Definitely! After having travelled, I am no longer daunted by taboos. As I said, my knowledge comes from day-to-day life, and what I learned by travelling is that people face the same troubles. When we talk about the middle class, which I belong to, everyday people, we have the same problems regardless of the country, and what we need is solidarity with each other and a mature way of thinking, and to not try to prove that we’re better than the rest, superior in some way. If we could all think like that, there wouldn’t be as many problems. You have to learn how to give; you don’t value that much when you’re young but with age you learn that the more you give to others, the stronger you become.
From a practical point of view, how did you manage to write – and pronounce – many lyrics in foreign languages you don’t speak (French, Hindi, Hebrew etc)?
I always seek help from friends, acquaintances – with French I had help from a friend from Samael, for example.
A dominant theme in many of your lyrics is death, loss, the evanescence of existence. Does this come from personal experience or rather from, let’s say, an ontological point of view?
It’s basically the latter – “only death is real”, as we used to say. This theme is present in our songs – it’s not the only issue that concerns us of course. It’s something that scares people and it scares me too. But I want to look my fears in the eyes, that’s the only way to try and conquer them. Travelling helped with that too: people would say “don’t go to this or that place, it’s dangerous” and it did frighten me but I did it anyway, and the reality I found there had nothing to do with how others had portrayed it. Defying my phobias makes me a stronger person.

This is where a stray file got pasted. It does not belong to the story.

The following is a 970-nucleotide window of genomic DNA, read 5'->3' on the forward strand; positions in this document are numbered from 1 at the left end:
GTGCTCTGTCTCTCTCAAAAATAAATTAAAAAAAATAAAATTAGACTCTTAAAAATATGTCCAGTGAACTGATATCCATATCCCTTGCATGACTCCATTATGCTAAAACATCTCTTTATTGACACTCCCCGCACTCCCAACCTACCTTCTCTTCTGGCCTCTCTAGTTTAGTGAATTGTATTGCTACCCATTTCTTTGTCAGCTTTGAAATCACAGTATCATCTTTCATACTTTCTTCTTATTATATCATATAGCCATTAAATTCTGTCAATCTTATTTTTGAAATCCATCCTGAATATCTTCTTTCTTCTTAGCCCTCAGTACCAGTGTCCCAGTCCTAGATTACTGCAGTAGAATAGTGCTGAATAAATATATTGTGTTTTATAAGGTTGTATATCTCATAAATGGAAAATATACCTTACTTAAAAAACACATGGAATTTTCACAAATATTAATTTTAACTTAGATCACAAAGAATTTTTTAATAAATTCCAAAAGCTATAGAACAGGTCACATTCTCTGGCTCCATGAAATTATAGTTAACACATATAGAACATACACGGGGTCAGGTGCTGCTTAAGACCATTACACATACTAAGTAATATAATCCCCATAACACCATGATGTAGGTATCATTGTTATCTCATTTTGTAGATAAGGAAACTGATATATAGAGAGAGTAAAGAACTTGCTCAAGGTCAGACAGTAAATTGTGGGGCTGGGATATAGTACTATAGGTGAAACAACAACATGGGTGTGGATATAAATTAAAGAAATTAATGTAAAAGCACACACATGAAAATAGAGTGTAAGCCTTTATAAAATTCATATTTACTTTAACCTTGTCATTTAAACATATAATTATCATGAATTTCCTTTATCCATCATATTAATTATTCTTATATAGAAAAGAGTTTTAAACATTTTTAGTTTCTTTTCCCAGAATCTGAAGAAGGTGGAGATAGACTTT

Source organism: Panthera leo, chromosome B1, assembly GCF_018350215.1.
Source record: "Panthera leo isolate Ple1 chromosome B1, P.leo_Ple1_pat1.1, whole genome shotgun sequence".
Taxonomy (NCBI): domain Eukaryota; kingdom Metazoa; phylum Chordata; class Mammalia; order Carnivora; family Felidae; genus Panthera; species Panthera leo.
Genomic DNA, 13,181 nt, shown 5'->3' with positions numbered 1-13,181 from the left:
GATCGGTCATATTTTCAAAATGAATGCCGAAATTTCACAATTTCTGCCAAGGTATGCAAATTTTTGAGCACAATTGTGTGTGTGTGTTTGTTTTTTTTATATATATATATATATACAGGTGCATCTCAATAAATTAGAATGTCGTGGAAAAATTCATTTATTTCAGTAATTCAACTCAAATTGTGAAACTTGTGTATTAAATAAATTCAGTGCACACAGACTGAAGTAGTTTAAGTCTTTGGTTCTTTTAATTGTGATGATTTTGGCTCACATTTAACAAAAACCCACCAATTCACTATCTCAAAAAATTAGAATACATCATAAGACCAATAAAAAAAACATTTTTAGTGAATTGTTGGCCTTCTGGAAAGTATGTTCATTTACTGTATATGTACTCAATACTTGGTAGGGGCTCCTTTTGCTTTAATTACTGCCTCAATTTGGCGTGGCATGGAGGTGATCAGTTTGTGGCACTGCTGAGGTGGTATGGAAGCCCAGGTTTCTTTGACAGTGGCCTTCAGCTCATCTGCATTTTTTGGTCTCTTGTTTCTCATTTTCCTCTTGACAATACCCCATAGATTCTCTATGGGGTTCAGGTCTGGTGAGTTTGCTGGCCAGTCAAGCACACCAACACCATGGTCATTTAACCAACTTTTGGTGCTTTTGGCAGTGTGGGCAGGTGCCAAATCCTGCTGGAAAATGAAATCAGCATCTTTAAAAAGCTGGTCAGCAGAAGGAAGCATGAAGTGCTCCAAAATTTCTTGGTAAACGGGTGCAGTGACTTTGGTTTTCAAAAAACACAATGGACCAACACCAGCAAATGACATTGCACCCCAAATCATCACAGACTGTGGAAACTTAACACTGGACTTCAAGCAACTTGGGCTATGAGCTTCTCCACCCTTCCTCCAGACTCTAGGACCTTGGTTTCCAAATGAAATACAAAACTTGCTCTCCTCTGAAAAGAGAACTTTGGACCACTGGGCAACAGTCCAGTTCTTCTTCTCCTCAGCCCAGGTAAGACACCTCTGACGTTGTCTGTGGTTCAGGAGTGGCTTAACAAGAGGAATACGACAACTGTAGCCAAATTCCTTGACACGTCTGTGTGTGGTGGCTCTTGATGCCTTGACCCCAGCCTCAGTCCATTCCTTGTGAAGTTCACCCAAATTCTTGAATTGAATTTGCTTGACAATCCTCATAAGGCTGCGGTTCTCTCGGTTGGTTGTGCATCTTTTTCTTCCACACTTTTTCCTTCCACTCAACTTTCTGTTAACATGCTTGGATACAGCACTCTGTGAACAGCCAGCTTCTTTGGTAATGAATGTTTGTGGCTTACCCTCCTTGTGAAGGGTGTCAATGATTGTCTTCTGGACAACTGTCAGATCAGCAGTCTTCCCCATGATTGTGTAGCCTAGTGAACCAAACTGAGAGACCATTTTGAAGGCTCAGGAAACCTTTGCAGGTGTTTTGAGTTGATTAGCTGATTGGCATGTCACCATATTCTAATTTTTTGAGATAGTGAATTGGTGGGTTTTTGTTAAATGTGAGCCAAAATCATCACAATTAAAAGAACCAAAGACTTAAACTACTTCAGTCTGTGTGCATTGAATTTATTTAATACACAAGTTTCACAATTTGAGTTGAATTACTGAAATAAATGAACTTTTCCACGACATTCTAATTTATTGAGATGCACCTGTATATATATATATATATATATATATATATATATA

What are some other things you like to listen to apart from metal, and do they inspire you in your work?
Well, first of all I try to keep up with the latest releases in metal, to know what’s going on, but I like other things like soundtracks, world music, music that can be strange, soulful; I have many different influences and that is sometimes evident in my music.
You are currently in the process of putting together your next album.
Yes, I’m on a “creative trip”. It’s a difficult process, because we live in dull times, that make us dull as well, and I try to escape and find myself. I hope I have a good “journey” going down this road. Growing up, it’s harder and harder to escape, responsibilities and bureaucracy in your everyday life get you down, so I hope I can overcome all this and create something good.
I guess it’s still early to ask for any comment on how the album is going to be.
Yes, it’s too early – it won’t come out before 2019.
Live at Rockwave (Photo: John Metalman)
How do you define yourselves as a band, in terms of genre?
I would call us metal, dark metal – you can call us anything as long as it’s within the metal spectrum.
Even when you where a purely black metal outfit in your early days, you never appeared in corpse paint.
No, we wanted to be ourselves, as I said. I want the audience to see me for what I am. I of course have nothing against this different approach. It’s just not who we are, theatrics are not part of our mentality.